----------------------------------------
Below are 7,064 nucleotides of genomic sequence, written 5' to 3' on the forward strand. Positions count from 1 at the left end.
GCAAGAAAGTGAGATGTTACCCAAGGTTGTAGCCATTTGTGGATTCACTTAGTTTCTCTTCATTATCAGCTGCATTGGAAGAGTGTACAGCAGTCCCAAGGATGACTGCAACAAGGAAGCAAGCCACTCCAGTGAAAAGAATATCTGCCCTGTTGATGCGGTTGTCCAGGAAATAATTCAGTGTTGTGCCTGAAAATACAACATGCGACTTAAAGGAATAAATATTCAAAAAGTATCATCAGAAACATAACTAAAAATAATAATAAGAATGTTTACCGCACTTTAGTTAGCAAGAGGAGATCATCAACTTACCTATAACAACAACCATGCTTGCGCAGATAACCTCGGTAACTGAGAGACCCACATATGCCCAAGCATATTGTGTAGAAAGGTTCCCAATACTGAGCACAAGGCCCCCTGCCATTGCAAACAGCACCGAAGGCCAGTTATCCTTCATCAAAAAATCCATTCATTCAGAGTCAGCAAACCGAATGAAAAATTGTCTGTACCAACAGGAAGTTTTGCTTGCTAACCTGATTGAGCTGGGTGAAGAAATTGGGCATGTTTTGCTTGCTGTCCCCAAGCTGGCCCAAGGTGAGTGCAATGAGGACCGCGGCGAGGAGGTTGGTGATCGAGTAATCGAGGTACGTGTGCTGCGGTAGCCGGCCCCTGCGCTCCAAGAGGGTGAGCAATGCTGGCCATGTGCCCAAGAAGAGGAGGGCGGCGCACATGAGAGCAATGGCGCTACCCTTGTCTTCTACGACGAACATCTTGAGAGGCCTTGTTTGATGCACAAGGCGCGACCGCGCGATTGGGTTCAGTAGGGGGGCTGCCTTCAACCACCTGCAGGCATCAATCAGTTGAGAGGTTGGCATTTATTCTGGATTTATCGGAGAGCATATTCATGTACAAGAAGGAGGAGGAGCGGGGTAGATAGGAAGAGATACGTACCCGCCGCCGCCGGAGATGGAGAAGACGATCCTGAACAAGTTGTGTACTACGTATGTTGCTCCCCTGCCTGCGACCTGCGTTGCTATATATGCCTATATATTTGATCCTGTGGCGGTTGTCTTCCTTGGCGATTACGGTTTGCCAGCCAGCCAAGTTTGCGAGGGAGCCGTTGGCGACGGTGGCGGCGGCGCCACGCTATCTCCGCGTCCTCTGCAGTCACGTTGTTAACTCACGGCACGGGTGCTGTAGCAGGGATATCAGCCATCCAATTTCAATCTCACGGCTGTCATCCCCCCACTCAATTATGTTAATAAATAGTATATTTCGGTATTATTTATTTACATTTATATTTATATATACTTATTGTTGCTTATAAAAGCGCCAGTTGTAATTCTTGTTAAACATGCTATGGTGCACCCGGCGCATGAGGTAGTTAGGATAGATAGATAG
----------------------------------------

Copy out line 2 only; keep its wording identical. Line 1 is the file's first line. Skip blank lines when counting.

GCAAGAAAGTGAGATGTTACCCAAGGTTGTAGCCATTTGTGGATTCACTTAGTTTCTCTTCATTATCAGCTGCATTGGAAGAGTGTACAGCAGTCCCAAGGATGACTGCAACAAGGAAGCAAGCCACTCCAGTGAAAAGAATATCTGCCCTGTTGATGCGGTTGTCCAGGAAATAATTCAGTGTTGTGCCTGAAAATACAACATGCGACTTAAAGGAATAAATATTCAAAAAGTATCATCAGAAACATAACTAAAAATAATAATAAGAATGTTTACCGCACTTTAGTTAGCAAGAGGAGATCATCAACTTACCTATAACAACAACCATGCTTGCGCAGATAACCTCGGTAACTGAGAGACCCACATATGCCCAAGCATATTGTGTAGAAAGGTTCCCAATACTGAGCACAAGGCCCCCTGCCATTGCAAACAGCACCGAAGGCCAGTTATCCTTCATCAAAAAATCCATTCATTCAGAGTCAGCAAACCGAATGAAAAATTGTCTGTACCAACAGGAAGTTTTGCTTGCTAACCTGATTGAGCTGGGTGAAGAAATTGGGCATGTTTTGCTTGCTGTCCCCAAGCTGGCCCAAGGTGAGTGCAATGAGGACCGCGGCGAGGAGGTTGGTGATCGAGTAATCGAGGTACGTGTGCTGCGGTAGCCGGCCCCTGCGCTCCAAGAGGGTGAGCAATGCTGGCCATGTGCCCAAGAAGAGGAGGGCGGCGCACATGAGAGCAATGGCGCTACCCTTGTCTTCTACGACGAACATCTTGAGAGGCCTTGTTTGATGCACAAGGCGCGACCGCGCGATTGGGTTCAGTAGGGGGGCTGCCTTCAACCACCTGCAGGCATCAATCAGTTGAGAGGTTGGCATTTATTCTGGATTTATCGGAGAGCATATTCATGTACAAGAAGGAGGAGGAGCGGGGTAGATAGGAAGAGATACGTACCCGCCGCCGCCGGAGATGGAGAAGACGATCCTGAACAAGTTGTGTACTACGTATGTTGCTCCCCTGCCTGCGACCTGCGTTGCTATATATGCCTATATATTTGATCCTGTGGCGGTTGTCTTCCTTGGCGATTACGGTTTGCCAGCCAGCCAAGTTTGCGAGGGAGCCGTTGGCGACGGTGGCGGCGGCGCCACGCTATCTCCGCGTCCTCTGCAGTCACGTTGTTAACTCACGGCACGGGTGCTGTAGCAGGGATATCAGCCATCCAATTTCAATCTCACGGCTGTCATCCCCCCACTCAATTATGTTAATAAATAGTATATTTCGGTATTATTTATTTACATTTATATTTATATATACTTATTGTTGCTTATAAAAGCGCCAGTTGTAATTCTTGTTAAACATGCTATGGTGCACCCGGCGCATGAGGTAGTTAGGATAGATAGATAG